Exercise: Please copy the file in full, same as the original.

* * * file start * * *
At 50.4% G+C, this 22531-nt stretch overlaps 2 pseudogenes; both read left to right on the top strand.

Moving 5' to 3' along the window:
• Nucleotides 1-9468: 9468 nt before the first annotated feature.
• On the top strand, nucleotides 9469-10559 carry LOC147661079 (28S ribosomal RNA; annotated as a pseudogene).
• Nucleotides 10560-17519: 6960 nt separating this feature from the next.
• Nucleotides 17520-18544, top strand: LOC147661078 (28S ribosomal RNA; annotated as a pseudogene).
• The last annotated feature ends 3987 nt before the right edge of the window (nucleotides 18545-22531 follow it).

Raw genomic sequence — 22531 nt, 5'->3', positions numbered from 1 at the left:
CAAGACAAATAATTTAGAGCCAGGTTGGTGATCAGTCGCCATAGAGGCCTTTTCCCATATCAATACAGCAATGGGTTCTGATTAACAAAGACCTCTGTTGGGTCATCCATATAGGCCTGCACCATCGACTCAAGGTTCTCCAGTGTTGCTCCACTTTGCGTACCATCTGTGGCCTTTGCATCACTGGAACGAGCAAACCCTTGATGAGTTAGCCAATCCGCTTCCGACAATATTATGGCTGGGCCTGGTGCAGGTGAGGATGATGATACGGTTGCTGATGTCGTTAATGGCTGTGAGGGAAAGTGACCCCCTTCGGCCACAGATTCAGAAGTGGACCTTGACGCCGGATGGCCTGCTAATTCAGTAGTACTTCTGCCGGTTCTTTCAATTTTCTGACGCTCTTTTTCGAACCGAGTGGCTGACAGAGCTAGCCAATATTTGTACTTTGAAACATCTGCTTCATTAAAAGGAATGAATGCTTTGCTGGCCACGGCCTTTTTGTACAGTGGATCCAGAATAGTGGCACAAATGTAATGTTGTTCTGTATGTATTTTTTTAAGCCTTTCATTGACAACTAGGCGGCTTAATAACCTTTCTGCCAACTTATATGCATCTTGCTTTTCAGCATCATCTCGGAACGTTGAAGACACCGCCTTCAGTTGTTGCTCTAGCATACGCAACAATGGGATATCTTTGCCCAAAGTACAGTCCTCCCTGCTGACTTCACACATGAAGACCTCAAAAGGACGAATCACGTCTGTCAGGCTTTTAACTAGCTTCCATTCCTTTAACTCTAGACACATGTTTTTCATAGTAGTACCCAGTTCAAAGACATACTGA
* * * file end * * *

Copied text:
At 50.4% G+C, this 22531-nt stretch overlaps 2 pseudogenes; both read left to right on the top strand.

Moving 5' to 3' along the window:
• Nucleotides 1-9468: 9468 nt before the first annotated feature.
• On the top strand, nucleotides 9469-10559 carry LOC147661079 (28S ribosomal RNA; annotated as a pseudogene).
• Nucleotides 10560-17519: 6960 nt separating this feature from the next.
• Nucleotides 17520-18544, top strand: LOC147661078 (28S ribosomal RNA; annotated as a pseudogene).
• The last annotated feature ends 3987 nt before the right edge of the window (nucleotides 18545-22531 follow it).

Raw genomic sequence — 22531 nt, 5'->3', positions numbered from 1 at the left:
CAAGACAAATAATTTAGAGCCAGGTTGGTGATCAGTCGCCATAGAGGCCTTTTCCCATATCAATACAGCAATGGGTTCTGATTAACAAAGACCTCTGTTGGGTCATCCATATAGGCCTGCACCATCGACTCAAGGTTCTCCAGTGTTGCTCCACTTTGCGTACCATCTGTGGCCTTTGCATCACTGGAACGAGCAAACCCTTGATGAGTTAGCCAATCCGCTTCCGACAATATTATGGCTGGGCCTGGTGCAGGTGAGGATGATGATACGGTTGCTGATGTCGTTAATGGCTGTGAGGGAAAGTGACCCCCTTCGGCCACAGATTCAGAAGTGGACCTTGACGCCGGATGGCCTGCTAATTCAGTAGTACTTCTGCCGGTTCTTTCAATTTTCTGACGCTCTTTTTCGAACCGAGTGGCTGACAGAGCTAGCCAATATTTGTACTTTGAAACATCTGCTTCATTAAAAGGAATGAATGCTTTGCTGGCCACGGCCTTTTTGTACAGTGGATCCAGAATAGTGGCACAAATGTAATGTTGTTCTGTATGTATTTTTTTAAGCCTTTCATTGACAACTAGGCGGCTTAATAACCTTTCTGCCAACTTATATGCATCTTGCTTTTCAGCATCATCTCGGAACGTTGAAGACACCGCCTTCAGTTGTTGCTCTAGCATACGCAACAATGGGATATCTTTGCCCAAAGTACAGTCCTCCCTGCTGACTTCACACATGAAGACCTCAAAAGGACGAATCACGTCTGTCAGGCTTTTAACTAGCTTCCATTCCTTTAACTCTAGACACATGTTTTTCATAGTAGTACCCAGTTCAAAGACATACTGA